Ethiopia announced Thursday it had pardoned 38 opposition leaders and activists just days after its high court sentenced many of them to life in prison for their role in post-election protests in 2005. As Nick Wadhams reports from our East Africa bureau in Nairobi, the move comes after allegations that Prime Minister Meles Zenawi's government was using the convictions to crack down on his opponents.
Just hours after the pardons were announced, three buses were seen taking the 38 to freedom. Ethiopian Prime Minister Meles Zenawi said he hoped the pardons, issued Thursday but announced Friday, would show that his government would give people a second chance if they ask for it.
On Tuesday, a state-owned newspaper had published a letter in which the group purportedly asked for forgiveness after they were convicted of treason and trying to overthrow the constitution.
Many of those on trial had refused to defend themselves because they believed the process was a sham. One leading opposition member, former Ethiopian President Negasso Gidada, says the cases never should have gone to court in the first place.
"Speaking from the humanitarian side, for the people who were in prison, that they are released I think very good, but politically we have been saying that imprisonment shouldn't have taken place. Because they were acting politically and we were demanding that they come out," he said. "This is a political condition and you cannot solve political problems with legal or administrative or by force. You have to solve political problems politically. The government refused."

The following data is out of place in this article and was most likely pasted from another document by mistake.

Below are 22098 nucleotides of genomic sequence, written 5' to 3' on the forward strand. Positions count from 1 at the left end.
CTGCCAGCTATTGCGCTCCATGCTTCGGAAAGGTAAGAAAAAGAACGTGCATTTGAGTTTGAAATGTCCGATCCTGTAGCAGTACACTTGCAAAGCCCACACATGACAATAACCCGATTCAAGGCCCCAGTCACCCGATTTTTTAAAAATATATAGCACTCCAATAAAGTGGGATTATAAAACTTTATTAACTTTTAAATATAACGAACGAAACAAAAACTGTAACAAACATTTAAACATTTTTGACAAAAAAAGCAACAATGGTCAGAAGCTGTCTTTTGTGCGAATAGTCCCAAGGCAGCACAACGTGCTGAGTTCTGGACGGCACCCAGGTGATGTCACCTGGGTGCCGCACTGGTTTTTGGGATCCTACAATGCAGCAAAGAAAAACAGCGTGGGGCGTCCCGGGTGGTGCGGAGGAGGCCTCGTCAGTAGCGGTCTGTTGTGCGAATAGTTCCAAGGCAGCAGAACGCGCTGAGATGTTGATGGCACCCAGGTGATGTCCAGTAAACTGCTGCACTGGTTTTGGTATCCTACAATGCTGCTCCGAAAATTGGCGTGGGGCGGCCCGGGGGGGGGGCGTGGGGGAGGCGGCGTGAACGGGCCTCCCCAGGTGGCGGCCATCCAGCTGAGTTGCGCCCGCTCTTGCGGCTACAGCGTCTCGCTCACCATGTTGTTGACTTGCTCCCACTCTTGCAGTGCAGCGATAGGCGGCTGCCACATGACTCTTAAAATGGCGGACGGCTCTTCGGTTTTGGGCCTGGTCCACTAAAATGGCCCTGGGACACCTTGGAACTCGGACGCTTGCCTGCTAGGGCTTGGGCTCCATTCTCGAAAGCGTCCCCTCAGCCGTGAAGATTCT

The trial, convictions and harsh sentences had drawn widespread criticism from the international community. Rights groups have said it was part of a larger move by Prime Minister Meles to silence all his opponents, while the United States, Ethiopia's most important ally, had sought clemency.
Several of those convicted were leaders of the opposition Coalition for Unity and Democracy Party, which had made major gains in the 2005 elections.
Former president Gidada says the government may have had other motives in releasing the prisoners.
"It's also somehow showing power, you put people in prison whenever you want and then you release them telling the people, you see I am strong and showing strength somehow trying to convey to the people that the government is magnanimous although it's not really magnanimous," he said. "This is a game which is being played."
Nearly 200 people were killed including six police in the post-election demonstrations in 2005, and some 30,000 people were later arrested. An independent inquiry into the 2005 protests had concluded that the government responded too harshly.
It's still not clear what will happen to the another 37 people who were convicted on similar charges during the trial. But the government has said it would consider clemency appeals for them.